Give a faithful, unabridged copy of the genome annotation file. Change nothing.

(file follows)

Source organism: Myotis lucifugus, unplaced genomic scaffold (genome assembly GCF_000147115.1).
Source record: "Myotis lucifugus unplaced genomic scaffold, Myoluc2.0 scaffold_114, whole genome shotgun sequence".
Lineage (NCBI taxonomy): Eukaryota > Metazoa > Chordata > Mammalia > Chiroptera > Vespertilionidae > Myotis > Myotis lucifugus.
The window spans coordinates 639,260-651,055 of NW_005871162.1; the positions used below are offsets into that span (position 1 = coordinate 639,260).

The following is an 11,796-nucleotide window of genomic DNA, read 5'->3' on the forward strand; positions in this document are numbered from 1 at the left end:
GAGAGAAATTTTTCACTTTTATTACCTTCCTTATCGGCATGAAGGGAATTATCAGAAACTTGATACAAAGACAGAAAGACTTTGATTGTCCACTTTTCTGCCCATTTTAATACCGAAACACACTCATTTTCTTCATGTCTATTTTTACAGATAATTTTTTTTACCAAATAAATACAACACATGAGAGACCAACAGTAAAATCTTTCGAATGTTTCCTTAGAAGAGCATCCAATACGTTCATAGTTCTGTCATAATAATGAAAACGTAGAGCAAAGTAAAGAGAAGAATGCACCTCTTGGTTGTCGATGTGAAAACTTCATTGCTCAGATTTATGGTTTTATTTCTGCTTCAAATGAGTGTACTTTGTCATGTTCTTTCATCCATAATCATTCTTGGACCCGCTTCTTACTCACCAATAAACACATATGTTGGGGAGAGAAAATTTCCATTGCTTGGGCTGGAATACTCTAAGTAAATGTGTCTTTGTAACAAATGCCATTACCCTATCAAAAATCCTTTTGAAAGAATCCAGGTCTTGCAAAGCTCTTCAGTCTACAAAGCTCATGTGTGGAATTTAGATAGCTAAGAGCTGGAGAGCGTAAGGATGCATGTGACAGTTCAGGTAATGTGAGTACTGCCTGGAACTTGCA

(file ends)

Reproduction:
Source organism: Myotis lucifugus, unplaced genomic scaffold (genome assembly GCF_000147115.1).
Source record: "Myotis lucifugus unplaced genomic scaffold, Myoluc2.0 scaffold_114, whole genome shotgun sequence".
Lineage (NCBI taxonomy): Eukaryota > Metazoa > Chordata > Mammalia > Chiroptera > Vespertilionidae > Myotis > Myotis lucifugus.
The window spans coordinates 639,260-651,055 of NW_005871162.1; the positions used below are offsets into that span (position 1 = coordinate 639,260).

The following is an 11,796-nucleotide window of genomic DNA, read 5'->3' on the forward strand; positions in this document are numbered from 1 at the left end:
GAGAGAAATTTTTCACTTTTATTACCTTCCTTATCGGCATGAAGGGAATTATCAGAAACTTGATACAAAGACAGAAAGACTTTGATTGTCCACTTTTCTGCCCATTTTAATACCGAAACACACTCATTTTCTTCATGTCTATTTTTACAGATAATTTTTTTTACCAAATAAATACAACACATGAGAGACCAACAGTAAAATCTTTCGAATGTTTCCTTAGAAGAGCATCCAATACGTTCATAGTTCTGTCATAATAATGAAAACGTAGAGCAAAGTAAAGAGAAGAATGCACCTCTTGGTTGTCGATGTGAAAACTTCATTGCTCAGATTTATGGTTTTATTTCTGCTTCAAATGAGTGTACTTTGTCATGTTCTTTCATCCATAATCATTCTTGGACCCGCTTCTTACTCACCAATAAACACATATGTTGGGGAGAGAAAATTTCCATTGCTTGGGCTGGAATACTCTAAGTAAATGTGTCTTTGTAACAAATGCCATTACCCTATCAAAAATCCTTTTGAAAGAATCCAGGTCTTGCAAAGCTCTTCAGTCTACAAAGCTCATGTGTGGAATTTAGATAGCTAAGAGCTGGAGAGCGTAAGGATGCATGTGACAGTTCAGGTAATGTGAGTACTGCCTGGAACTTGCA